Riyadh (Reuters) – Inflation in three Saudi Arabian cities, including the capital Riyadh, rose to more than 5% in the third quarter, accelerating at a faster pace than the country average, the central bank said yesterday.
Price rises in Riyadh grew 5.9% in the three months ended September 30, while inflation hit 5.2% in Najran and 6.1% in Ha’il, the fastest pace in the oil producer’s 16 cities, the Saudi Arabian Monetary Agency said on its website.
Inflation averaged of 4.4% in the largest Arab economy in the third quarter, the central bank said.
The dollar’s weakness this year helped drive up food and beverage costs 6.5% in the third quarter, while rents jumped 9.5% in the period, the data showed. Saudi Arabia pegs its riyal currency to the dollar.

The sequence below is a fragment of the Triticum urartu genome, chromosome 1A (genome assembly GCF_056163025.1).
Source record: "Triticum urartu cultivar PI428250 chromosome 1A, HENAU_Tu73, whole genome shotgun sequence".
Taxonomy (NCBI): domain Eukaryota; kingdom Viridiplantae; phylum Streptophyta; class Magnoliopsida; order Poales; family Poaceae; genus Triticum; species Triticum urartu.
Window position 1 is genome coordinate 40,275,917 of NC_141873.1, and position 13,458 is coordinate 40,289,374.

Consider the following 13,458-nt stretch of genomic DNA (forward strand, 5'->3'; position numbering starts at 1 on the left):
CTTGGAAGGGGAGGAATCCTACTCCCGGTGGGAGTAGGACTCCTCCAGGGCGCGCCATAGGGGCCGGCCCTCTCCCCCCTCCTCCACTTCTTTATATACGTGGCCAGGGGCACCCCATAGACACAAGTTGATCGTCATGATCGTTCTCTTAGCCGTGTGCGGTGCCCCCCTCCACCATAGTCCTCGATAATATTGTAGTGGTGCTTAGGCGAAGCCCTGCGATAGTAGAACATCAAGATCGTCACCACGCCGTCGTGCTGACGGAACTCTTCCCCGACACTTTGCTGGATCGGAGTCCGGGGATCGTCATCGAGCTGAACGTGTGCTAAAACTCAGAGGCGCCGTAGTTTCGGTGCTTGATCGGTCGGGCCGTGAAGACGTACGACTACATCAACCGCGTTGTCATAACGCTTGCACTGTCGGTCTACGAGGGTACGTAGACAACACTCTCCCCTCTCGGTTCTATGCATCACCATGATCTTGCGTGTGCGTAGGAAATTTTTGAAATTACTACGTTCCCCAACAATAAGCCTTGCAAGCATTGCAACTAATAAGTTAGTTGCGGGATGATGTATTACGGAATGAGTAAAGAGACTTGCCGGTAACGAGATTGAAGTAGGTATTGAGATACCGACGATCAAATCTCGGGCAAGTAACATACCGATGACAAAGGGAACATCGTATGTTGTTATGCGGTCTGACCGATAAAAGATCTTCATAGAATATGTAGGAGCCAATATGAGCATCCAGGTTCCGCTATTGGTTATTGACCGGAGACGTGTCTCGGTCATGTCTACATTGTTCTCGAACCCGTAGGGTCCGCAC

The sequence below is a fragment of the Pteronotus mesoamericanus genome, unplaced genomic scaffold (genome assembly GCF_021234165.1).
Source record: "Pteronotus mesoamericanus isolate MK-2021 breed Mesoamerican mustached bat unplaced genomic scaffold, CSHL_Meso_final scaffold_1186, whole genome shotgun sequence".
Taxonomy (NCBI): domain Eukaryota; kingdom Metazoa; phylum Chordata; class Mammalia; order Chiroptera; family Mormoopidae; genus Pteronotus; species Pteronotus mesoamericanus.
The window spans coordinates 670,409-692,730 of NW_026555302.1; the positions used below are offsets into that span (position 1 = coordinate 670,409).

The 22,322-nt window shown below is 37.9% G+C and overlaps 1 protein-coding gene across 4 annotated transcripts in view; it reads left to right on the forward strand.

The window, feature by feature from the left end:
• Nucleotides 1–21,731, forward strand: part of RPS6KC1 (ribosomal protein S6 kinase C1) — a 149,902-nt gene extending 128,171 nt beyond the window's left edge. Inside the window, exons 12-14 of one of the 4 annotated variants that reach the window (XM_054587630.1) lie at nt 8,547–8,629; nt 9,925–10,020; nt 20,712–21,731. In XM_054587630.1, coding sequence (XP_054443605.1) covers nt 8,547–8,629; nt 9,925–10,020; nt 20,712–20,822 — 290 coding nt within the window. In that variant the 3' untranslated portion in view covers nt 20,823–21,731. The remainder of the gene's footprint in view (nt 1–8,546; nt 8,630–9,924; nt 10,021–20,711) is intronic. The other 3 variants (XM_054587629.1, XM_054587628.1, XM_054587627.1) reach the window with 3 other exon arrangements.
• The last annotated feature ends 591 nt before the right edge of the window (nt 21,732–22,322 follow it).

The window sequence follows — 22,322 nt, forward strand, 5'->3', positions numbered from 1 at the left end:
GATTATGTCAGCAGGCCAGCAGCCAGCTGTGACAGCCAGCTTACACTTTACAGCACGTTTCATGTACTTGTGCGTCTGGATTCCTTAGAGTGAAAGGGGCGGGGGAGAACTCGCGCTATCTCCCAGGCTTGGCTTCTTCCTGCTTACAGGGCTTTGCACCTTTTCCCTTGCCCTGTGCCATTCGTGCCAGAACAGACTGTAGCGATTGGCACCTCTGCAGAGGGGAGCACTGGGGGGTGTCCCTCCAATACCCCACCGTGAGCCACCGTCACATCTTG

“The change in the prices of imported goods is an important factor affecting the level of domestic inflation,” the central bank said.
Some 14.5% of Saudi Arabia’s imports in 2006 came from the US, while 23.7% came from Europe in 2006, 9.5% from Japan and 8.1% from Germany, it said.
Saudi Arabia’s King Abdullah has ordered subsidies on imported rice and baby milk to cushion consumers from rising inflation, according to a decree published this month.
Inflation in Saudi Arabia hit 5.35% in October, its highest since at least 1995.